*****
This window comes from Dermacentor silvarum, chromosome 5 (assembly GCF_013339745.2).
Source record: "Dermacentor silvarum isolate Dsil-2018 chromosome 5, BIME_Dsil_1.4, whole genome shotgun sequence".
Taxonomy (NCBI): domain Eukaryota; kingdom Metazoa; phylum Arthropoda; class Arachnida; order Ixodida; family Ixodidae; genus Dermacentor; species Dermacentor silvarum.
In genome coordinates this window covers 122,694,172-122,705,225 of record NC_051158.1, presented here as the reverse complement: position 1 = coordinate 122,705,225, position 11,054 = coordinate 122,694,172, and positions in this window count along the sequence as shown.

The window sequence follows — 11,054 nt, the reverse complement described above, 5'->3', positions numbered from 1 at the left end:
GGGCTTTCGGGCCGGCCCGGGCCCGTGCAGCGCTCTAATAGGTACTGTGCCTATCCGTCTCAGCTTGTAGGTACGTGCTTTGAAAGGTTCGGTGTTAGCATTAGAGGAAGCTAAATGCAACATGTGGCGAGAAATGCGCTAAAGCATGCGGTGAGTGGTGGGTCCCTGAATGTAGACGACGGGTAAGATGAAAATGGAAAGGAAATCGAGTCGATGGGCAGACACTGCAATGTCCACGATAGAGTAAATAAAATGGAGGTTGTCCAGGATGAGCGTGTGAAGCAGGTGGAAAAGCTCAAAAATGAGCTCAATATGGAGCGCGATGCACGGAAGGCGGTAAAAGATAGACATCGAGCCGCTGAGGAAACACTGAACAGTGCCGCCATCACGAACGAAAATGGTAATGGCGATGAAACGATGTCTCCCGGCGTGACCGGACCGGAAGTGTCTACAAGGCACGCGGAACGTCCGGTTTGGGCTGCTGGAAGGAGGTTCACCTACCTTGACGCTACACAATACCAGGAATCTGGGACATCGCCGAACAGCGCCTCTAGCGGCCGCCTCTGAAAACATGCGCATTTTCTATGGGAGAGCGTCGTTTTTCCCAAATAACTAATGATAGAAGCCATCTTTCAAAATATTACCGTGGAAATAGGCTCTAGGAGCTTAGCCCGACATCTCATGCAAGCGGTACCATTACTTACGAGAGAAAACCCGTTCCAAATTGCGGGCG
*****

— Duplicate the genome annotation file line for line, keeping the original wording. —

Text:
This window comes from Dermacentor silvarum, chromosome 5 (assembly GCF_013339745.2).
Source record: "Dermacentor silvarum isolate Dsil-2018 chromosome 5, BIME_Dsil_1.4, whole genome shotgun sequence".
Taxonomy (NCBI): domain Eukaryota; kingdom Metazoa; phylum Arthropoda; class Arachnida; order Ixodida; family Ixodidae; genus Dermacentor; species Dermacentor silvarum.
In genome coordinates this window covers 122,694,172-122,705,225 of record NC_051158.1, presented here as the reverse complement: position 1 = coordinate 122,705,225, position 11,054 = coordinate 122,694,172, and positions in this window count along the sequence as shown.

The window sequence follows — 11,054 nt, the reverse complement described above, 5'->3', positions numbered from 1 at the left end:
GGGCTTTCGGGCCGGCCCGGGCCCGTGCAGCGCTCTAATAGGTACTGTGCCTATCCGTCTCAGCTTGTAGGTACGTGCTTTGAAAGGTTCGGTGTTAGCATTAGAGGAAGCTAAATGCAACATGTGGCGAGAAATGCGCTAAAGCATGCGGTGAGTGGTGGGTCCCTGAATGTAGACGACGGGTAAGATGAAAATGGAAAGGAAATCGAGTCGATGGGCAGACACTGCAATGTCCACGATAGAGTAAATAAAATGGAGGTTGTCCAGGATGAGCGTGTGAAGCAGGTGGAAAAGCTCAAAAATGAGCTCAATATGGAGCGCGATGCACGGAAGGCGGTAAAAGATAGACATCGAGCCGCTGAGGAAACACTGAACAGTGCCGCCATCACGAACGAAAATGGTAATGGCGATGAAACGATGTCTCCCGGCGTGACCGGACCGGAAGTGTCTACAAGGCACGCGGAACGTCCGGTTTGGGCTGCTGGAAGGAGGTTCACCTACCTTGACGCTACACAATACCAGGAATCTGGGACATCGCCGAACAGCGCCTCTAGCGGCCGCCTCTGAAAACATGCGCATTTTCTATGGGAGAGCGTCGTTTTTCCCAAATAACTAATGATAGAAGCCATCTTTCAAAATATTACCGTGGAAATAGGCTCTAGGAGCTTAGCCCGACATCTCATGCAAGCGGTACCATTACTTACGAGAGAAAACCCGTTCCAAATTGCGGGCG